That’s not a fun environment. I’d rather not live like that.

        All of the above assumes the government does not get involved. But we know they already are involved, and pushing things along just as hard as they can. I speculate that government involvement is why Amazon is “voluntarily” banning the books they are, and also why Jeff Bezos is stepping down as CEO this year. He doesn’t want to get caught in the fighting, or so I suspect.

        “If I breach the Term of Service that I agreed to when I signed up for my web host, or break the rules of any forum that I post to, I deserve to be booted.”

        In the environment that is developing here, you will be taken down no matter what you say or do not say. See Colleen Oefelein for elucidation. I will also be taken down, because same reason. You can see that, right? For spite, if nothing else. Because when people are angry, they do things like that.

        Regarding Ashli Babbit, you said “The way you stripped the entire context from that incident is both hilarious and terrifying.”

        I examined the video of that incident in some detail.

        https://phantomsoapbox.blogspot.com/2021/01/rip-ashli-babbitt.html

        It stinks. And we have heard -nothing- from the official investigation. But we have heard a number of people, like Jason Sanford for example, use that event on January 6th as the sole justification for deplatforming things like Baen’s Bar, or Gab, or Parler, and so forth.

        Pre-Crime. In case something might happen. Which inevitably leads to an un-free nation where everybody shuts up in case they might lose their job. And leads there pretty fast, judging from how things are going.

        That’s more dangerous than one nut with a gun. Haven’t we seen enough rioting all last year to understand how much more dangerous it is?

        “Interesting that you keep conflating normal market pressures with authoritarianism.”

        Let’s not pretend that these are “normal market pressures”, shall we? Jason Sanford’s attack on Baen is politically motivated. He thinks Conservatives are bad people who must be silenced, and says so. He has some political allies who agree, and they are busy trying to get Baen kicked off the internet.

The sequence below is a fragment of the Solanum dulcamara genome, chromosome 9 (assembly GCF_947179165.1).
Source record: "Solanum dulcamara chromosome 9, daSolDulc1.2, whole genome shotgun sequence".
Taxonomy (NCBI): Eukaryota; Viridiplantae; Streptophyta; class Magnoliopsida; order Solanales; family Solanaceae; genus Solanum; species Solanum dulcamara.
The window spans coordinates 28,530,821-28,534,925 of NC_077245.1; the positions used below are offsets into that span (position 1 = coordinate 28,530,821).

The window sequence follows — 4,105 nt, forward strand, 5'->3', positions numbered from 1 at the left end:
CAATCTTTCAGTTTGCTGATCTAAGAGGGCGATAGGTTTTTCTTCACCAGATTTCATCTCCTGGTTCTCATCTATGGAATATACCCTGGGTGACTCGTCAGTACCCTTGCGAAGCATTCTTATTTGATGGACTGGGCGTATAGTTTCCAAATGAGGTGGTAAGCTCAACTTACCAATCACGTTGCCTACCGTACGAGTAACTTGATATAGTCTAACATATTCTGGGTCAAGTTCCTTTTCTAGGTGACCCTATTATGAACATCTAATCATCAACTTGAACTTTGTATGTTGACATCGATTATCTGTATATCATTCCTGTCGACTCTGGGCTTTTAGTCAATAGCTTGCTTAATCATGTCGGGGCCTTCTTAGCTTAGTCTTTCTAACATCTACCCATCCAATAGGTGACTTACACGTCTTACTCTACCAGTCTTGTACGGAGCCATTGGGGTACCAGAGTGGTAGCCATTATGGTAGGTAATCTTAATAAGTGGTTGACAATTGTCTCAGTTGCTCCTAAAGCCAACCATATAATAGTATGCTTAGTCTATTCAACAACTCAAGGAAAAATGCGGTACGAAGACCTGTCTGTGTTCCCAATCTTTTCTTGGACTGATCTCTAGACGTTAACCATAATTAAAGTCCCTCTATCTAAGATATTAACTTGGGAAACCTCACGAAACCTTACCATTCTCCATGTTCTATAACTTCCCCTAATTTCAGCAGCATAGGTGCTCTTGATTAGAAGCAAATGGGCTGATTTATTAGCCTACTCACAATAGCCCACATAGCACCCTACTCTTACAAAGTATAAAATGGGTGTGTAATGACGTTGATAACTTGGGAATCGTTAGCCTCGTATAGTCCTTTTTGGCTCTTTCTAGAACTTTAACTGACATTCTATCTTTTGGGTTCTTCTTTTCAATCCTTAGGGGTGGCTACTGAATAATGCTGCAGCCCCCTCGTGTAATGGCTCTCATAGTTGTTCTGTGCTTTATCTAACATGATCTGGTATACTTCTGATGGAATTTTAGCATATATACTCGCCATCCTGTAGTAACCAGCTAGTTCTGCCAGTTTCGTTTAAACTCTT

The reverse is also true. People trying to get Sanford kicked off his ISP and DisCon kicked out of their hotels are also politically motivated.

        There’s the potential for some much bigger political players to get involved here, they live for stuff like this. I’m pretty sure we as authors and private business people do not want that.

        Bottom line, this push we see these days to make people shut up is historically not a good thing, and will not lead to a happy conclusion. It never has, in the past.

        Reply
        1. Leona Wisoker (Post author)

          Damnit. I had a long reply in progress and lost it with a wrong key click. Drat. Eh. I’ll try to recreate it when I have more time.

          Reply
        2. Leona Wisoker (Post author)

          All right. Trying this again:

          Let me make one thing clear up front. I do not feel any obligation to convince you of anything, nor to provide evidence for what I’m saying. This is my personal blog, and I’m speaking my mind. I’m willing to consider and answer your points, but I’m not in this to win you over and you’re not saying anything I haven’t already read elsewhere.

          There is also a list of links at the end of the original post that may lead you to some of the information you’re looking for. I’m updating that as I see more articles on this topic drop.

          Moving on.

          A convention is a business. A hotel is a business. What they both care about, at the end of the day, is making money. I do not think that this particular incident is going to put either DisCon or the hotel in any real danger of losing enough money to sever the relationship. A couple dozen angry fans writing angry letters to vendors and hotels will have close to zero impact. The convention is not going to collapse because they took a stand against even the appearance of supporting a noisy minority of bigoted, racist, violent assholes. I suggest reading Cat Rambo’s posts on this topic; she does a great job of explaining the dynamics of DisCon’s decision. Links are at the end of the original post.

          Amazon is a beast and I dislike almost everything about it. There’s nothing I can do about its existence, beyond referring people to independent options whenever possible. I hope you are doing that as well.